Lincolnshire project restores water vole streams

One of the most distinctive habitats in Lincolnshire is being protected by a new environmental project.

Chalk streams in the Lincolnshire Wolds are shallow, clear and oxygen rich, supporting a wide variety of plants and wildlife, including the water vole.

Water vole numbers have crashed due to predation and loss of habitat.

The Lincolnshire Chalk Streams Project is bringing several agencies together to clear clogged streams, manage trees and advise landowners.

Practical advice

The project, hosted by Lincolnshire County Council, brings together The Environment Agency, Lincolnshire Wolds Countryside Service, Natural England, Lincolnshire Wildlife Trust, Anglian Water and the Wild Trout Trust.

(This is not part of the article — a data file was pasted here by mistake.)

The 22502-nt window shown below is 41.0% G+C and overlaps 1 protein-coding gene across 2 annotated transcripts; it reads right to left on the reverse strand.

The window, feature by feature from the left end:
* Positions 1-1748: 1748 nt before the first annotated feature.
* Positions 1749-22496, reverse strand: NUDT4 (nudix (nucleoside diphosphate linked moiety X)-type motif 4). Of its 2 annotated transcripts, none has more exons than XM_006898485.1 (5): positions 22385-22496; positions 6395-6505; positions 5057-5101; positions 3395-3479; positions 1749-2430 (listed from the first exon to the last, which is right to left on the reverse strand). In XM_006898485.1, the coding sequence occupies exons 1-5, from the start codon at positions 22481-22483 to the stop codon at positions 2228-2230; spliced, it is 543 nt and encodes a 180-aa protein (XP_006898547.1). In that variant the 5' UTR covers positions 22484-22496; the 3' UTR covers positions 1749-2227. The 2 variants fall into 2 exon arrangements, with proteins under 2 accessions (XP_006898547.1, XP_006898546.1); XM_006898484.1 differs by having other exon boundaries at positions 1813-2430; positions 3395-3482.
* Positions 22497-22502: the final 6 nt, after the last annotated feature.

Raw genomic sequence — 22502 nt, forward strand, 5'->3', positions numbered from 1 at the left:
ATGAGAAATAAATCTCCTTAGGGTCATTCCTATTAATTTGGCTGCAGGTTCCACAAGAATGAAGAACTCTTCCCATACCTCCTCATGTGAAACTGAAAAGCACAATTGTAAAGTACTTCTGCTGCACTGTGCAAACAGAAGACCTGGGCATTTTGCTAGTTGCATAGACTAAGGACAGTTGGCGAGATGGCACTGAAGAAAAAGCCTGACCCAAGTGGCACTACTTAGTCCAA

Water voles suffered from the introduction of carnivorous mink and the pollution of streams.

Ruth Snelson, project officer for the Lincolnshire Chalk Streams Project, said: "Our conservation work has already resulted in some sightings and we're excited that populations... are being encouraged to return to the area and breed.

"Clearer waters will also lead to healthier populations of fish like trout and brook lamprey, and keen fly fishers are already reporting better fishing further downstream.

"We've been working with landowners and local communities, offering practical advice on how to manage their chalk streams."

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